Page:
Putting your “philosophy” into action.
One’s philosophy is not best expressed in words; it is expressed in the choices one makes. In the long run, we shape our lives and we shape ourselves. The process never ends until we die. And, the choices we make are ultimately our own responsibility.
– Eleanor Roosevelt
There’s quite a lot of talk these days about the importance of knowing your “leadership philosophy”. What are your core values? Your guiding principles? Your beliefs? Your purpose? Incredibly important stuff. And yet a “philosophy” alone, in my humble opinion, falls short.
How many people do you know who believe one thing and yet seem to behave contrary to their beliefs?
It’s easy to believe in positive reinforcement – until someone’s not hitting their numbers.
It’s admirable to believe in open communication – until you have to say something that’s uncomfortable.
It’s one thing to believe that all people are worthy of respect and dignity, and yet quite another thing to champion respect and dignity for all.
To believe requires nothing of you. You can sit and believe. And believe. And believe. And you make no impact outside yourself.
To champion requires you to be honest. Are you really championing or just talking a good game? Is it really what you’re about, or is it just convenient and sounds good? To actually champion requires you to put yourself out there. To fight for what’s right. To question. To look deeply. To seek alternatives. To bring people together. To bridge differences. To explore. To shake things up. To push ahead. To shatter perspectives. To heal. To poke holes. To lighten up. To celebrate. To tolerate. To expand. To forgive. To invite. To act. It requires you to act. You cannot champion without taking action.
Excavating your leadership philosophy is a critical first step – it is the process that allows you to uncover internal need – the thing that drives you – what Harvard Business School Professor and authentic leadership expert, Bill George calls “True North”. But powerful leadership requires more than understanding yourself. It requires being not just identifying, but committing to the authentic, constructive actions that fall out of internal need. Which takes something.
In the theatre world, the thing that gives an actor a sense of presence – that intangible magic that makes you hang on every word and completely believe that a character is real – is the actor’s commitment to two things: honesty and action.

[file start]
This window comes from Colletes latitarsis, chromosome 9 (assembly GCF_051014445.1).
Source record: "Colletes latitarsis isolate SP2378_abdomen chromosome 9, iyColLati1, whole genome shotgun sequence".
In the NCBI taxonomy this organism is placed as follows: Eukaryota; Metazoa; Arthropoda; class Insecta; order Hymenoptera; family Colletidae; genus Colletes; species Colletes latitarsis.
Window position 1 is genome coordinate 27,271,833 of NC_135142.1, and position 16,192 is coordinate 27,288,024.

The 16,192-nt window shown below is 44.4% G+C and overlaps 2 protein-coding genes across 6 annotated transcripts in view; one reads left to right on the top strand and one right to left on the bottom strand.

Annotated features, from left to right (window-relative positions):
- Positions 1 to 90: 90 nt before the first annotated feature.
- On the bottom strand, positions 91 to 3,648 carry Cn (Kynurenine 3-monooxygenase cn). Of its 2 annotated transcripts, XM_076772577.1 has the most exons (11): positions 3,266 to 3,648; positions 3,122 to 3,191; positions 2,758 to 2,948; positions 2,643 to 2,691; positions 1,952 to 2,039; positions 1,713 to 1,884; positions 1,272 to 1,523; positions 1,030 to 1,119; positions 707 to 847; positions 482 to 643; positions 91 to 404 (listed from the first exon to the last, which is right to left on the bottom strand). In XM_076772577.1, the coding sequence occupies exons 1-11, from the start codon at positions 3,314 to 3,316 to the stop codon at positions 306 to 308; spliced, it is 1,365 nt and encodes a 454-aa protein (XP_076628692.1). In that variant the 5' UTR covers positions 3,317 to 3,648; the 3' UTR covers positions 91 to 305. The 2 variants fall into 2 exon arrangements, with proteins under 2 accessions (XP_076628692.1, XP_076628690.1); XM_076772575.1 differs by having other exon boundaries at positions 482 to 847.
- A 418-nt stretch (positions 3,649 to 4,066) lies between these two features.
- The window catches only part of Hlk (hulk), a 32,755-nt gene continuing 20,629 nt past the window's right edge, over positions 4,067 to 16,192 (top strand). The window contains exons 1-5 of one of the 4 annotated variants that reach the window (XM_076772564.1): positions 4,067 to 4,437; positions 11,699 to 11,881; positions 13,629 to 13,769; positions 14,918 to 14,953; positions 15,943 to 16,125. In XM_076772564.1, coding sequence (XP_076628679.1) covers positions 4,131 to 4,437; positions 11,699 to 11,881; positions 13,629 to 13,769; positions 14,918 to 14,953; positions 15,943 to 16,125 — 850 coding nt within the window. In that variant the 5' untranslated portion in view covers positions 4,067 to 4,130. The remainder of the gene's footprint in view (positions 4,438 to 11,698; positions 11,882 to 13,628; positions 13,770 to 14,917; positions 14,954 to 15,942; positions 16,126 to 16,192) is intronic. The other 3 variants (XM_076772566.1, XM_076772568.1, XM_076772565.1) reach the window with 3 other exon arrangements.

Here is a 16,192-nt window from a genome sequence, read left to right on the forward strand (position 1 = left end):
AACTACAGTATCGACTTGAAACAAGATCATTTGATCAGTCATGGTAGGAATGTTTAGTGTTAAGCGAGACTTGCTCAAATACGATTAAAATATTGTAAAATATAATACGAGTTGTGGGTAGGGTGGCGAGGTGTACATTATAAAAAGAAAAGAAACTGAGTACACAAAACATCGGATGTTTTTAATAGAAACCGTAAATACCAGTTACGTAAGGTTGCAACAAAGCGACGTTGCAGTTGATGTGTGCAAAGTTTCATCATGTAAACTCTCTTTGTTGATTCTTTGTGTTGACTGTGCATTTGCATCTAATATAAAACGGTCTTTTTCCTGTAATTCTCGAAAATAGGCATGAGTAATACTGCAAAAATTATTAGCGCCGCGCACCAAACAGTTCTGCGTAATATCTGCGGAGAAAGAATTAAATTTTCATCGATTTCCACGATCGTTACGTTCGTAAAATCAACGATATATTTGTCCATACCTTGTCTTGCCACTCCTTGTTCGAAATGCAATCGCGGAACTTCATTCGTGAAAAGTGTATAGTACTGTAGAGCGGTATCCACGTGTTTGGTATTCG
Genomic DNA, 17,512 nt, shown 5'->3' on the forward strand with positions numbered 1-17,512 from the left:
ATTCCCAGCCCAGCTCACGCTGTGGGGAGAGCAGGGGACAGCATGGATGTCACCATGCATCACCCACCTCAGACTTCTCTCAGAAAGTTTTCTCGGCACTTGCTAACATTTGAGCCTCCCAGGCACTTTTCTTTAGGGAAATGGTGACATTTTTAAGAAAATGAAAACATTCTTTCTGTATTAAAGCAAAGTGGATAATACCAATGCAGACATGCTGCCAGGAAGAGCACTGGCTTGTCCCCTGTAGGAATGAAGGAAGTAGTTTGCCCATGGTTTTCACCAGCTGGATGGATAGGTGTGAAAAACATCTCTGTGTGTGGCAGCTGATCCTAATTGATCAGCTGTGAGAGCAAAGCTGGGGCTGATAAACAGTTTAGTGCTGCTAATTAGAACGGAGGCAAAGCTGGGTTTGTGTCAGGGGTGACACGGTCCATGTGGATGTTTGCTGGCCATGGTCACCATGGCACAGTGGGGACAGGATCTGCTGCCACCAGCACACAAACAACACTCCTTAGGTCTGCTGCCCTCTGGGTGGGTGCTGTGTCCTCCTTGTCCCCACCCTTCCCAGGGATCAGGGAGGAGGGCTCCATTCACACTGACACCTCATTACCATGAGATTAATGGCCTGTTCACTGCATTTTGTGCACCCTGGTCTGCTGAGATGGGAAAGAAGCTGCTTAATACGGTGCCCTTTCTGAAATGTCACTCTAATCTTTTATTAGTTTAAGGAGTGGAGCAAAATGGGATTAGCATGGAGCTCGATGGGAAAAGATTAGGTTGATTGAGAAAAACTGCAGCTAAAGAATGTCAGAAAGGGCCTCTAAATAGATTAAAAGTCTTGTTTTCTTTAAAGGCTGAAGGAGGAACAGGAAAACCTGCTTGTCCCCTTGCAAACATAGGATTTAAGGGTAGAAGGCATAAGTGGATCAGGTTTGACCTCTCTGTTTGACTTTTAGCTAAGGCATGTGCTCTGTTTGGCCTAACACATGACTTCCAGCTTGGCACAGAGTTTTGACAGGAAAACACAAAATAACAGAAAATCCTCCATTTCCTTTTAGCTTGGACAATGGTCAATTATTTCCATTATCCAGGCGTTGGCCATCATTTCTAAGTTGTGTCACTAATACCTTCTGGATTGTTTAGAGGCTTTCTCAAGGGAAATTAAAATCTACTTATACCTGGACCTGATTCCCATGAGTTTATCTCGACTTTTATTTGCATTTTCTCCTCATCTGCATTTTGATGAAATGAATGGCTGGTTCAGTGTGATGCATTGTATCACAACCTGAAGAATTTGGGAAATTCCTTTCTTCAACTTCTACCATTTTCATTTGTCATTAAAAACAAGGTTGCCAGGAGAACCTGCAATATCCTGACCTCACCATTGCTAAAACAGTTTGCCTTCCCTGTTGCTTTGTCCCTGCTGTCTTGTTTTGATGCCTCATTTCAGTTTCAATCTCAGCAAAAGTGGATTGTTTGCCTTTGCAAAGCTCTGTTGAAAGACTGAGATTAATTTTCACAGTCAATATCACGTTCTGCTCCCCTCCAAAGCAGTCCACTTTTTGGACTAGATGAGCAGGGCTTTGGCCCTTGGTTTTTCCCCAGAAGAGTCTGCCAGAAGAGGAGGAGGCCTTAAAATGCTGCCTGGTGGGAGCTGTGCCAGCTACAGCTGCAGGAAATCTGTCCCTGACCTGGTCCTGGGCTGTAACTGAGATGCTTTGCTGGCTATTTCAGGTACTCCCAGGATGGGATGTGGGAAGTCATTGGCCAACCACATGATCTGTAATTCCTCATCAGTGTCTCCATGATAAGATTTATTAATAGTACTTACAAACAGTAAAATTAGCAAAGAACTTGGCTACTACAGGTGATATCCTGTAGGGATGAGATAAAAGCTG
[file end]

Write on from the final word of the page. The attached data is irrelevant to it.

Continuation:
Honesty: Actors (or rather good actors) are relentless truth seekers. They are continually challenged to understand themselves – to tell themselves the truth about their deepest motivations, greatest fears, and driving needs – and about how honestly they’re showing up. They own when they’re not being real. They own, when they’ve made a bad choice. They don’t hide it – they own it. They stay curious about themselves – recognizing that understanding is always evolving. They’re honest with themselves.
They’re also honest in their interactions with others. They reach inside and, with great courage, have the vulnerability to take down their mask and allow themselves to be seen. Really seen. Honestly.
How honest are you with yourself about yourself? How honestly do you allow yourself to show up with others?
Action: A good actor is always focused on doing what it takes to overcome the obstacles in their path and achieve what their character wants most – what we call their Super Objective. A Super Objective is active – and it’s communicated in active language. To champion. To build up. To engage. To rally. It sets you on an active path and requires action. You cannot achieve a Super Objective by simply believing or thinking – you must DO. Actors who are too much in their head or who are just saying the words but not committed 100% to the actions they’re taking, are boring to watch – they have no presence (and thus they’re typically unemployed). Leaders, whose words and beliefs aren’t manifesting themselves in consistent and constructive action, aren’t trusted. The people around them hold their best effort back. They don’t put themselves on the line. They won’t be honest. They’re not loyal. They keep their passion, energy, excitement, ideas, and commitment locked away inside. Of course, if they’re talented, they’re the first to walk out the door when opportunity arises – most likely to your competitor. If they’re not (talented that is), they’re not going anywhere. You get to keep them. Lucky you.
Are your actions truly consistent with your words and beliefs?
How honest we are with ourselves and others, and the congruency of our actions, makes all the difference in our ability to lead.
Take Southwest Airline’s Herb Kelleher for example. Mr. Kelleher is quite famous for his leadership. After all, Fortune referred to him as “perhaps the best CEO in America” – which I’d say is pretty darn impressive. And everything I’ve read and heard about Mr. Kelleher has been consistent. In one article I was reading about Mr. Kelleher he said that there were two things that he was focused on: building a culture of commitment and creating customer evangelists. Actions.
Now, think about everything you’ve read or heard about Mr. Kelleher. Have his words been consistent with the actions he’s known for having taken? I suspect a great deal of Mr. Kelleher’s success can be attributed to his ability to honestly put his philosophy into action.
A clear leadership philosophy is a good start. But philosophy alone is not enough. Extraordinary performance requires you to honestly bring who you are, and what you think and believe – those things that are hidden in your head (your philosophy) – to life –through action. Consistently.
What’s YOUR “Super Objective”?
©OnStage Leadership, 2011
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